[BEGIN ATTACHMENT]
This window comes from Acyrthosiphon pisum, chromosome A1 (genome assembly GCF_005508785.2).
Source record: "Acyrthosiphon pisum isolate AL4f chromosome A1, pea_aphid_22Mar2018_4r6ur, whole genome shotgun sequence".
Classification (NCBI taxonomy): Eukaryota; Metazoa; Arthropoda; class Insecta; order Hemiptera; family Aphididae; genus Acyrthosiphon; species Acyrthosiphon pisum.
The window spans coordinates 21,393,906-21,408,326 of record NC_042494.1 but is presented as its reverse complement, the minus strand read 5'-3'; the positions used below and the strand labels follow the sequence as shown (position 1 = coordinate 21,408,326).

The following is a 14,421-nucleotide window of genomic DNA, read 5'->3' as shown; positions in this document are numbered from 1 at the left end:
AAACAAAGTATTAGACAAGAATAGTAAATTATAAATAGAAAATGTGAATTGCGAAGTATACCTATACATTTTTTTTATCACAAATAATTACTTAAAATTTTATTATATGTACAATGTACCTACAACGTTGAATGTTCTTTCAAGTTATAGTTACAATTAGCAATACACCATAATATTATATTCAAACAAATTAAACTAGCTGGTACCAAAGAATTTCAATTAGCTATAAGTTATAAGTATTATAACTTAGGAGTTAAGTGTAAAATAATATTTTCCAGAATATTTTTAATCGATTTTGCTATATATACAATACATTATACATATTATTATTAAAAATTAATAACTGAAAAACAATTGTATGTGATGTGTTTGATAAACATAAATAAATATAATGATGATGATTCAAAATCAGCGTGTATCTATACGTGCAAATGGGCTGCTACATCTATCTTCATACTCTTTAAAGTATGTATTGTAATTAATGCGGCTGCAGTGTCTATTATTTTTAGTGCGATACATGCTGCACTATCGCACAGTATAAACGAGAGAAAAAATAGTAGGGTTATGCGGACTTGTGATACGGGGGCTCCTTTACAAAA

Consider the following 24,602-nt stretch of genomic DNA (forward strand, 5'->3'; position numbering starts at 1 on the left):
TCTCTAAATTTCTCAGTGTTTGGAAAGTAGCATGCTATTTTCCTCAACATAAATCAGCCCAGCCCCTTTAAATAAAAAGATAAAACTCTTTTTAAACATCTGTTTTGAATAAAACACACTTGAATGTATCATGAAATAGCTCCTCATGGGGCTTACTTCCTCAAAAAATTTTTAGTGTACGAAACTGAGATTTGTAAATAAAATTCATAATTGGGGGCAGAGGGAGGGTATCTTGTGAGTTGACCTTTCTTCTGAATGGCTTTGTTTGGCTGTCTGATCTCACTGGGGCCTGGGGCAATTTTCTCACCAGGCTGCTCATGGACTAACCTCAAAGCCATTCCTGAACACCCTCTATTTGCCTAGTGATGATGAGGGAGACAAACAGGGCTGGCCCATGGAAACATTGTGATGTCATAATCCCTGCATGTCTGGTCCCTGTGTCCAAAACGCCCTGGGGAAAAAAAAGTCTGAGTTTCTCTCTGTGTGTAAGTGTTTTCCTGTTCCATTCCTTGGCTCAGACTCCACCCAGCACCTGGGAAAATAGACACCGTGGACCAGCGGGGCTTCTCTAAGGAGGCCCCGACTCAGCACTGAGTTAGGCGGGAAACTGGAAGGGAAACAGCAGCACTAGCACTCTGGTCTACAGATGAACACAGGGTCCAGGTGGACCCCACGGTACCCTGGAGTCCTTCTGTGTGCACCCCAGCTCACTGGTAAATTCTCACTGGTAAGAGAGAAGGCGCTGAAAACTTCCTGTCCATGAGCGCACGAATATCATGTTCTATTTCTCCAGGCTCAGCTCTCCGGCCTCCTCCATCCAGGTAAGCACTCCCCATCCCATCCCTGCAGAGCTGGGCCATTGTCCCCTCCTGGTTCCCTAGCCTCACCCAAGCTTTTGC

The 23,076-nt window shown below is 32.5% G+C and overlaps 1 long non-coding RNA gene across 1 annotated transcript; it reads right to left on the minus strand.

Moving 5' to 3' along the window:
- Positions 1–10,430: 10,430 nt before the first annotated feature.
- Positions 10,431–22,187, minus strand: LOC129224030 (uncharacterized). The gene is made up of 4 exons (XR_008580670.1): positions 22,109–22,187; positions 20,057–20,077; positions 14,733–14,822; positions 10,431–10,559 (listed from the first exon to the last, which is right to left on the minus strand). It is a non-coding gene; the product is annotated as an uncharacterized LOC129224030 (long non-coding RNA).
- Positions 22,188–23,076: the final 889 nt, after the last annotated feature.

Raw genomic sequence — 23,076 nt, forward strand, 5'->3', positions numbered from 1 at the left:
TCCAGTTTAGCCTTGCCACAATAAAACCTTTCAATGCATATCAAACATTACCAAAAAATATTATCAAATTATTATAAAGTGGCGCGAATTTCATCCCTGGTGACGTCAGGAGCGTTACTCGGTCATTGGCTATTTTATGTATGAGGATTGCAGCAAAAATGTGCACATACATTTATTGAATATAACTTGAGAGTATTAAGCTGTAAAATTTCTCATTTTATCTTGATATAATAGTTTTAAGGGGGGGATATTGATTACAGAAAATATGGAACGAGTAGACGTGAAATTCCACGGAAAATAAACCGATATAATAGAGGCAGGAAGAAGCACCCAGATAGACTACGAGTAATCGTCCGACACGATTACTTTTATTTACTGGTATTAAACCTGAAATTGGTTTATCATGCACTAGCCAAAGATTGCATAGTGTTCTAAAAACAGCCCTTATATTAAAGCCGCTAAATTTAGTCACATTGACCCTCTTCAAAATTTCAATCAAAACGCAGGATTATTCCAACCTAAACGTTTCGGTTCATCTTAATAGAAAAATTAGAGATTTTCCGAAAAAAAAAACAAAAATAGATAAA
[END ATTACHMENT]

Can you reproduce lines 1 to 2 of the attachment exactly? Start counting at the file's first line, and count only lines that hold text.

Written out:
This window comes from Acyrthosiphon pisum, chromosome A1 (genome assembly GCF_005508785.2).
Source record: "Acyrthosiphon pisum isolate AL4f chromosome A1, pea_aphid_22Mar2018_4r6ur, whole genome shotgun sequence".